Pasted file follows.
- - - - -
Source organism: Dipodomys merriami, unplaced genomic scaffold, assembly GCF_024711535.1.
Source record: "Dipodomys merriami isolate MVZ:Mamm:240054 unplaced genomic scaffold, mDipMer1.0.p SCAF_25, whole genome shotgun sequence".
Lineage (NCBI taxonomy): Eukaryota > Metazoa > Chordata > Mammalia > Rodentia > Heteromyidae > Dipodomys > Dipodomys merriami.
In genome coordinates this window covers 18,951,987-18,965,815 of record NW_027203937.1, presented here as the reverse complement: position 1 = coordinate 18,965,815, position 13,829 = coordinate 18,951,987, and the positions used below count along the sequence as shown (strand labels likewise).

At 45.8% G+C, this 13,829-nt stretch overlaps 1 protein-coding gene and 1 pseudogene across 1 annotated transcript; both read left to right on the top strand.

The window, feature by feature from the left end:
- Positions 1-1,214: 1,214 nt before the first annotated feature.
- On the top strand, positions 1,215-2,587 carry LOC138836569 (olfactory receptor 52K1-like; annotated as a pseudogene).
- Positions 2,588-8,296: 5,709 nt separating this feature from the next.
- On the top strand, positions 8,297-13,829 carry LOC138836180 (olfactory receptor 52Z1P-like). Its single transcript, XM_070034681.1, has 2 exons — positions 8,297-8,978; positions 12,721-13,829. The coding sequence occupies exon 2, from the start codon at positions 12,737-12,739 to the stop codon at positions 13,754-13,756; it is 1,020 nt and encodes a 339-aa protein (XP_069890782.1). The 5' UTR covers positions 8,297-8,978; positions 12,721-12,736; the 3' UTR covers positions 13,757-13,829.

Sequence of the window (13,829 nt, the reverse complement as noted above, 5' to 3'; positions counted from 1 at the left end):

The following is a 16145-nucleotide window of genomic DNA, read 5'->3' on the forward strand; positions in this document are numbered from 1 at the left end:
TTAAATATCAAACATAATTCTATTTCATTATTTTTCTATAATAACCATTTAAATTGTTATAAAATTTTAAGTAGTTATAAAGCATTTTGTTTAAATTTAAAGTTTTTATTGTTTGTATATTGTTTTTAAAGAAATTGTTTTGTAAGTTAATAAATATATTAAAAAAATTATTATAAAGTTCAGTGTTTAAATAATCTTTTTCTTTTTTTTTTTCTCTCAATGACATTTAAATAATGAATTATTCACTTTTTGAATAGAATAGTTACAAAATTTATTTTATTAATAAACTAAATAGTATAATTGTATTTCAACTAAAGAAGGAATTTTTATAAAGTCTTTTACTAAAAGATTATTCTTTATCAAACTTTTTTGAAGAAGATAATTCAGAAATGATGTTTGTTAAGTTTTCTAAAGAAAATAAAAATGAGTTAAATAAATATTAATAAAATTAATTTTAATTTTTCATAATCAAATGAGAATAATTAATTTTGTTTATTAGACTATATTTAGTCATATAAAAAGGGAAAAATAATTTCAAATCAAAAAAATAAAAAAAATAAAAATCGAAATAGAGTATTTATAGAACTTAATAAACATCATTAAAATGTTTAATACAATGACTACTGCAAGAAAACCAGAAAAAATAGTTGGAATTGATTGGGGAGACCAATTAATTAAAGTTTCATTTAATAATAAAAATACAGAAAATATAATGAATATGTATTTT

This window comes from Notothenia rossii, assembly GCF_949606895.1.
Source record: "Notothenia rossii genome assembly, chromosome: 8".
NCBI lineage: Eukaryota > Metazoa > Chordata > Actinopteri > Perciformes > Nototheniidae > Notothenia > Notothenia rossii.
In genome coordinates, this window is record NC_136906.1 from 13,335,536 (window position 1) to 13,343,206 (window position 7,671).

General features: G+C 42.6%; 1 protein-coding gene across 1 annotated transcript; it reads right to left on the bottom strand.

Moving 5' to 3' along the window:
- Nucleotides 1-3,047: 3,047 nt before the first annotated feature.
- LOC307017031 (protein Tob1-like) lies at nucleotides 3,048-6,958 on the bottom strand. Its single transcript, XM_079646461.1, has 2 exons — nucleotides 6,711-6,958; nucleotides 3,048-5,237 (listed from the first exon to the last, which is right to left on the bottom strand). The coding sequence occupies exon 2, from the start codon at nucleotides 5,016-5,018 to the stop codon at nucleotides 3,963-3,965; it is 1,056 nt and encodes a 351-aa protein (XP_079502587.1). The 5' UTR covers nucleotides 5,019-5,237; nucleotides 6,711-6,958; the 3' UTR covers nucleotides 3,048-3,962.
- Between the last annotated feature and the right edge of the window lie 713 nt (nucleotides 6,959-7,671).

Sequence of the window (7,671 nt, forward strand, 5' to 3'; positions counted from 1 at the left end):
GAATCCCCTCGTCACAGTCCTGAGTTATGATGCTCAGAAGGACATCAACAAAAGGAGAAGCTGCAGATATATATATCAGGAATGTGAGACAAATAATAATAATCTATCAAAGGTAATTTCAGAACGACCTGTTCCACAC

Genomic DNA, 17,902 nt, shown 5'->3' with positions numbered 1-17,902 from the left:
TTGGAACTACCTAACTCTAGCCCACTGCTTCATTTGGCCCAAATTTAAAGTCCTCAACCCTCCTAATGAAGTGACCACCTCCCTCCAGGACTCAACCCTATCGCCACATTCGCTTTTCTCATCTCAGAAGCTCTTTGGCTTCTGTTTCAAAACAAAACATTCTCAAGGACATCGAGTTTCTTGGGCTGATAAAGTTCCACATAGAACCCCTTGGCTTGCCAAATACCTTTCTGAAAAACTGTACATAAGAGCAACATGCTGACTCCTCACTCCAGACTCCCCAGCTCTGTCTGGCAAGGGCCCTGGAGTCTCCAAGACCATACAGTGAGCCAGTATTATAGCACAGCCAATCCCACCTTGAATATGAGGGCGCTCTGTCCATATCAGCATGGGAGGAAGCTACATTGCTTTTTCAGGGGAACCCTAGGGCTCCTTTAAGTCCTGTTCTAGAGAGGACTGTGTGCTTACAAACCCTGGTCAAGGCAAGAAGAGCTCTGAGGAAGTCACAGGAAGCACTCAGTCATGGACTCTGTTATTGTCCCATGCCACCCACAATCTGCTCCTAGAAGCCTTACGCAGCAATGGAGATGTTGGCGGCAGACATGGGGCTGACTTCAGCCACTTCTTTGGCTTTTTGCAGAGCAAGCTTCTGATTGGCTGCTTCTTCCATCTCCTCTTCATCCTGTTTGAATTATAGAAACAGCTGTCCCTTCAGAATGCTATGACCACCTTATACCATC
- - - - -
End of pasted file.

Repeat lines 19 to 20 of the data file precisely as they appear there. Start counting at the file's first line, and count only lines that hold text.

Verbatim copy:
Moving 5' to 3' along the window:
- Nucleotides 1-3,047: 3,047 nt before the first annotated feature.